By Bailey Fernandez, Graduate Writer

Photo by: Kristen Chavez, Public Communications Specialist, College of Arts & Sciences

Outside the Ackland Art Museum this August, passersby might have noticed the towering kettle-like sculptures presiding over the entrance. These figures composed an installation known as Step Right Up, the first large-scale site-specific installation commissioned by the museum in almost two decades and the product of the hard work of UNC Department of English & Comparative Literature’s 1967 alumnus Patrick Dougherty.

After beginning his career by studying in our English department, Dougherty later returned to the university to study sculpture and art history. His work most frequently consists of large-scale sculptures constructed from natural materials. Step Right Up, continuing this trend, comprises five immense jugs built from locally harvested tree saplings in a process Dougherty calls “stickwork.” Assembled with the assistance of almost two hundred volunteers, these structures—big enough for viewers to walk inside—exemplified the environmental art that has made Dougherty famous, a body of work that has earned him multiple awards and grants including a National Endowment for the Arts Fellowship.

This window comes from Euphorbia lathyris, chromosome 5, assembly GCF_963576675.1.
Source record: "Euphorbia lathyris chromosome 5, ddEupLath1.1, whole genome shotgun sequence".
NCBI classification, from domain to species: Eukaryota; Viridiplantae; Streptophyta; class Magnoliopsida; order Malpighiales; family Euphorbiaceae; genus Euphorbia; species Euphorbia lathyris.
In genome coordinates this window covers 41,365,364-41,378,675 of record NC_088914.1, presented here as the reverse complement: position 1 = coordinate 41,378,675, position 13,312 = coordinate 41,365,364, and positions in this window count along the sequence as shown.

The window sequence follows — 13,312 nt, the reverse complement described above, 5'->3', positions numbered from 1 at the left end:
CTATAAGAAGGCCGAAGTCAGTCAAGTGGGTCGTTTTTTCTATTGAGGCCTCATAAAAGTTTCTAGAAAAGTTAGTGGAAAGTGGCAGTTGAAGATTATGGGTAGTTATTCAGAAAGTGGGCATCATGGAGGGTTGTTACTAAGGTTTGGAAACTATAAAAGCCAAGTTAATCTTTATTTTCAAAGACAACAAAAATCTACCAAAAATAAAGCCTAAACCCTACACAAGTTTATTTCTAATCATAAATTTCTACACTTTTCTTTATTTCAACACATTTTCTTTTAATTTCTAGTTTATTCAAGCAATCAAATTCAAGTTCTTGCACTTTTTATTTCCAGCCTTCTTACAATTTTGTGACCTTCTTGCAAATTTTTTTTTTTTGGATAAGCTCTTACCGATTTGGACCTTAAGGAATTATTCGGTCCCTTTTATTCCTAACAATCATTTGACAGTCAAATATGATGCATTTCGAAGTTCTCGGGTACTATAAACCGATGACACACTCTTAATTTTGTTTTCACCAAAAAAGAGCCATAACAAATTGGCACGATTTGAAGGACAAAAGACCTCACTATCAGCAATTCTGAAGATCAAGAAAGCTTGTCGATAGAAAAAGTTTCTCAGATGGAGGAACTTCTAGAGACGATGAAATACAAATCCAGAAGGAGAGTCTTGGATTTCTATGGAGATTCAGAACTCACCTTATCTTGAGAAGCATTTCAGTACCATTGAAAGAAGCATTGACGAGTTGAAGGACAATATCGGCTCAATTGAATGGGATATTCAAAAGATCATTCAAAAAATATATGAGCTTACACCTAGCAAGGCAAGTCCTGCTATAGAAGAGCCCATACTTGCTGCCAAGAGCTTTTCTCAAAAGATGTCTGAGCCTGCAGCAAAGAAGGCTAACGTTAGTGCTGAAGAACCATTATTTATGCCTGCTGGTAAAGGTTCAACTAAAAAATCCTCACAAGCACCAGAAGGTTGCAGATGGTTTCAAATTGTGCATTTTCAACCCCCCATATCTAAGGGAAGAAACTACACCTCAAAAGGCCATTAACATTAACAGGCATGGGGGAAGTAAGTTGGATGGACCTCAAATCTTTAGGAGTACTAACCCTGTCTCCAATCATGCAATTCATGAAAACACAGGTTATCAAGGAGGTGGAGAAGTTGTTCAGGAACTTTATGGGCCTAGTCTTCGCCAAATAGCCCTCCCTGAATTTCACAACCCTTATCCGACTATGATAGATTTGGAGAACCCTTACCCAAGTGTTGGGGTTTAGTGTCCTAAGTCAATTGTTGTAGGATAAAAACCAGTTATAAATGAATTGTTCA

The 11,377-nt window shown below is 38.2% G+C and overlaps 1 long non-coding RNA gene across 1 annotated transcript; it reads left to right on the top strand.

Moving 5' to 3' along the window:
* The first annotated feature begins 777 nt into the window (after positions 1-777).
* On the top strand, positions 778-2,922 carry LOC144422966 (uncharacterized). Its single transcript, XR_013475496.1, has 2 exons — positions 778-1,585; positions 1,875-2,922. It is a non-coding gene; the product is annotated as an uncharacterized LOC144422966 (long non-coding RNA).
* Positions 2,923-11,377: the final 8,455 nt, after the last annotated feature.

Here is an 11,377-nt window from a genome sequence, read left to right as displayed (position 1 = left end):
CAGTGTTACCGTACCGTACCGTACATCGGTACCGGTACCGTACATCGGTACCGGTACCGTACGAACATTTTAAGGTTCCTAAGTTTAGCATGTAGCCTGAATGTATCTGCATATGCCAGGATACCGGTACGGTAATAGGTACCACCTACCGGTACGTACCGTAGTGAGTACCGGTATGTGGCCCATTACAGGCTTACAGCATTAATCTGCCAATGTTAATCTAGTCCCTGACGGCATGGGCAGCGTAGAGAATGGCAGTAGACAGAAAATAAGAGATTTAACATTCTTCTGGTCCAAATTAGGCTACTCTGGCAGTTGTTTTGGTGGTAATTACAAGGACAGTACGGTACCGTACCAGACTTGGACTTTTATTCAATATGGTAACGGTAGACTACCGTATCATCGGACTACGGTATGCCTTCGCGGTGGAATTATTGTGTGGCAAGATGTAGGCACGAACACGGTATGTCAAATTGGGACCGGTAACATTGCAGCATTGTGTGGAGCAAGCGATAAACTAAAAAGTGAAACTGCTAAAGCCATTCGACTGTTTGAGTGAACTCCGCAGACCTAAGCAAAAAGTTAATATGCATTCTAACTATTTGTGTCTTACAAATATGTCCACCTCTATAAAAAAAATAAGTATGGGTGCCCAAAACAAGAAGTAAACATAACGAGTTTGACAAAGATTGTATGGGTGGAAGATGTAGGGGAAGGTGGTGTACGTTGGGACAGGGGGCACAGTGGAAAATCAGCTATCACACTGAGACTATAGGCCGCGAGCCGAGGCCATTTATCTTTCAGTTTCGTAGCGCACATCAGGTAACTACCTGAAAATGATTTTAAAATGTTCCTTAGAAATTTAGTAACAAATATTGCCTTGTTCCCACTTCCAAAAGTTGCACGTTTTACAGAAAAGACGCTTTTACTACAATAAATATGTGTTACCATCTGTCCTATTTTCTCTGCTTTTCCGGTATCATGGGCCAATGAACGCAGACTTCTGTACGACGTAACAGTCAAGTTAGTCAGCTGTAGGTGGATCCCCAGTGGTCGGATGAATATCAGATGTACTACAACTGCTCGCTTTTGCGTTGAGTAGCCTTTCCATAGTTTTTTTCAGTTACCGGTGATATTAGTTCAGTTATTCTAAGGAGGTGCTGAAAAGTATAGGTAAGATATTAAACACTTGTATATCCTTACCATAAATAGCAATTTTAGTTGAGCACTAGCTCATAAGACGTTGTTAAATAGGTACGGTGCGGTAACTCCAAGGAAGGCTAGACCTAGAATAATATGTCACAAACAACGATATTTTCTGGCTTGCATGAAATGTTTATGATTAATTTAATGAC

Fans of “land artists” such as Michael Heizer may see a similarity between these “stickworks” and installations like Heizer’s Double Negative and Levitated Mass. These structures not only express the creativity of the artist but also alter and become part of the surrounding landscape. Likewise, Dougherty’s sculptures include the materials of their region and reflect the surrounding area.

The installation was taken down on August 31, but you can follow Dougherty’s work on his website and keep up with the Ackland Art Museum’s programming here.

Photograph of Patrick Dougherty's installation in front of UNC's Ackland Art Museum
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